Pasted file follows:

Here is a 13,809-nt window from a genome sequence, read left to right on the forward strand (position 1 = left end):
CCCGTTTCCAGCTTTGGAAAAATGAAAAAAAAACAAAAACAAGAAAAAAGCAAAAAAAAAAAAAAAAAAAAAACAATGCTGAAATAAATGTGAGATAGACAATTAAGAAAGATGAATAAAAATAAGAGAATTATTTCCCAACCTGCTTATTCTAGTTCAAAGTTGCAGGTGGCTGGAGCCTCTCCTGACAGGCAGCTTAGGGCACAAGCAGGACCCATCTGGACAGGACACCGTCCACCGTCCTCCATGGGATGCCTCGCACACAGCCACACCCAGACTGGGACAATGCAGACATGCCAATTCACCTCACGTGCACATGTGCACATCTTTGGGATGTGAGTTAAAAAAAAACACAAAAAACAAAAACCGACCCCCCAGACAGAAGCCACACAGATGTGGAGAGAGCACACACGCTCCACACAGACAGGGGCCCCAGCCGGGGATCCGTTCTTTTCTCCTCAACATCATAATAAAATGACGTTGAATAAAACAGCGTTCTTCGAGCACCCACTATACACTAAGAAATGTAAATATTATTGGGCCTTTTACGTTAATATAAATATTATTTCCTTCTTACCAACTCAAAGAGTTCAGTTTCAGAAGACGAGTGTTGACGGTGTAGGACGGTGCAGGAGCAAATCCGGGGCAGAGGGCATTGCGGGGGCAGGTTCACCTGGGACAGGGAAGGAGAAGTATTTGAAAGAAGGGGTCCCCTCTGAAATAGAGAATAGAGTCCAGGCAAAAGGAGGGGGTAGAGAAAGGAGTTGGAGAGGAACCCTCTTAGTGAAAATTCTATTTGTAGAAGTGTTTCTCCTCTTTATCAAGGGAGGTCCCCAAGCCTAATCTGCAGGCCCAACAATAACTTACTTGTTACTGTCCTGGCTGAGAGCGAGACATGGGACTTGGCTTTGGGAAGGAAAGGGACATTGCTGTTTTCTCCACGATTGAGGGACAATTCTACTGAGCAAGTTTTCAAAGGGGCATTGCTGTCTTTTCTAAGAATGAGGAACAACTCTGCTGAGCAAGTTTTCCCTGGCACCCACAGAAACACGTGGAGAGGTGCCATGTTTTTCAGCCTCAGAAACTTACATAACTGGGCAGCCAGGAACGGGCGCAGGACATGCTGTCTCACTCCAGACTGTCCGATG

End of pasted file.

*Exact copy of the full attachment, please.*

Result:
Here is a 13,809-nt window from a genome sequence, read left to right on the forward strand (position 1 = left end):
CCCGTTTCCAGCTTTGGAAAAATGAAAAAAAAACAAAAACAAGAAAAAAGCAAAAAAAAAAAAAAAAAAAAAACAATGCTGAAATAAATGTGAGATAGACAATTAAGAAAGATGAATAAAAATAAGAGAATTATTTCCCAACCTGCTTATTCTAGTTCAAAGTTGCAGGTGGCTGGAGCCTCTCCTGACAGGCAGCTTAGGGCACAAGCAGGACCCATCTGGACAGGACACCGTCCACCGTCCTCCATGGGATGCCTCGCACACAGCCACACCCAGACTGGGACAATGCAGACATGCCAATTCACCTCACGTGCACATGTGCACATCTTTGGGATGTGAGTTAAAAAAAAACACAAAAAACAAAAACCGACCCCCCAGACAGAAGCCACACAGATGTGGAGAGAGCACACACGCTCCACACAGACAGGGGCCCCAGCCGGGGATCCGTTCTTTTCTCCTCAACATCATAATAAAATGACGTTGAATAAAACAGCGTTCTTCGAGCACCCACTATACACTAAGAAATGTAAATATTATTGGGCCTTTTACGTTAATATAAATATTATTTCCTTCTTACCAACTCAAAGAGTTCAGTTTCAGAAGACGAGTGTTGACGGTGTAGGACGGTGCAGGAGCAAATCCGGGGCAGAGGGCATTGCGGGGGCAGGTTCACCTGGGACAGGGAAGGAGAAGTATTTGAAAGAAGGGGTCCCCTCTGAAATAGAGAATAGAGTCCAGGCAAAAGGAGGGGGTAGAGAAAGGAGTTGGAGAGGAACCCTCTTAGTGAAAATTCTATTTGTAGAAGTGTTTCTCCTCTTTATCAAGGGAGGTCCCCAAGCCTAATCTGCAGGCCCAACAATAACTTACTTGTTACTGTCCTGGCTGAGAGCGAGACATGGGACTTGGCTTTGGGAAGGAAAGGGACATTGCTGTTTTCTCCACGATTGAGGGACAATTCTACTGAGCAAGTTTTCAAAGGGGCATTGCTGTCTTTTCTAAGAATGAGGAACAACTCTGCTGAGCAAGTTTTCCCTGGCACCCACAGAAACACGTGGAGAGGTGCCATGTTTTTCAGCCTCAGAAACTTACATAACTGGGCAGCCAGGAACGGGCGCAGGACATGCTGTCTCACTCCAGACTGTCCGATG